A Natural History of the Senses

by Diane Ackerman

ages: adult
First sentence: “Nothing is more memorable than a smell.”
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Going into this book, I didn’t quite know what I’d be getting from a “natural history” of the senses. It’s such a broad term; and how does one actually provide a history of something that’s been part of the human experience since the beginning of time?

What I got was one part history, one part science, and one part poetry. Ackerman divided the book into five sections, one for each of the senses. She started with smell, then worked through touch, taste, hearing and vision. I had a hard time at first, getting used to the style of the book, which seemed haphazard and disorganized. It seemed like it was a series of short essays cobbled together without much sense and flow. But, after the smell section — which was the worst for the disjointedness — it settled into a rhythm, a little bit of poetic description, a bit of science (most of which I wondered if still was “correct”, since the book was written in 1990), a bit of social history. Much of it was fascinating. Her descriptions (passages of which I would love to copy down, but are much, much too long), especially about how the senses work in relationships, were elegant and poetic. But, in the end, it wasn’t enough. I wanted something less thrown together, something that flowed more, something that was less disjointed.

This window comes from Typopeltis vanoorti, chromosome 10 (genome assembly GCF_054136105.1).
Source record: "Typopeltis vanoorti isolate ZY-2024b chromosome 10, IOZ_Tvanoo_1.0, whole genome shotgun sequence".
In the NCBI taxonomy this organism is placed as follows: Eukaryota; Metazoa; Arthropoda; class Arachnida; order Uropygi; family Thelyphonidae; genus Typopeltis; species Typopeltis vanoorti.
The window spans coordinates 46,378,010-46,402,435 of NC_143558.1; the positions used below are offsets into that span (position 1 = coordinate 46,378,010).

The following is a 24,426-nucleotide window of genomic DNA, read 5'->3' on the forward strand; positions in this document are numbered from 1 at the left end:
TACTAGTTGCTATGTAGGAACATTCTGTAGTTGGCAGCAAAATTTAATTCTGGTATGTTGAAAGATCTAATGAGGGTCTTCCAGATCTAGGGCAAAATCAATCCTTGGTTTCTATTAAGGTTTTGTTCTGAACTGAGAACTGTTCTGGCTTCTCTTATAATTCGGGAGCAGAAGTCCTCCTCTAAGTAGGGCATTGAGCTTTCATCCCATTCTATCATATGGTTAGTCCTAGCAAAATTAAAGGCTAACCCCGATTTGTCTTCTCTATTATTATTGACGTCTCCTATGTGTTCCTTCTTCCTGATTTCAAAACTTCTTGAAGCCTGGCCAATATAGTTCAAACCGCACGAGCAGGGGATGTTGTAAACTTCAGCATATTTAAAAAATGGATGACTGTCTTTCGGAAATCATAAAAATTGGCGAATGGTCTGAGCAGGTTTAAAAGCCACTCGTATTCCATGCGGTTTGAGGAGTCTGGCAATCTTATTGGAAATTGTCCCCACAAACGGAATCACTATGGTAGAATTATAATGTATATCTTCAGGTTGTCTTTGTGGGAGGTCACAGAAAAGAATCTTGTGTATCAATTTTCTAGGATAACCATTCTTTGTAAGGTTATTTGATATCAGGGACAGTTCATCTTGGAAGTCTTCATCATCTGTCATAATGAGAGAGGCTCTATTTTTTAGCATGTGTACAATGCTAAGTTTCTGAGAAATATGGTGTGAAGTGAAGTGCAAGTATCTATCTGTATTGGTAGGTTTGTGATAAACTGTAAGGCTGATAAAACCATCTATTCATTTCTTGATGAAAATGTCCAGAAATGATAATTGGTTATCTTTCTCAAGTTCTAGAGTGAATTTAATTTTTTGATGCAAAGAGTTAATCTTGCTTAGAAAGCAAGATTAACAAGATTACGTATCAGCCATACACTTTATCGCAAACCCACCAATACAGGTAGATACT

Because when it was good, it was very good. I just wanted more goodness.

2 thoughts on “A Natural History of the Senses

  1. For whatever reason, I just always appreciated her “natural history” books for what they offered and didn't find them lacking. I read this one a long time ago, though, I might be pickier now 🙂

    Like

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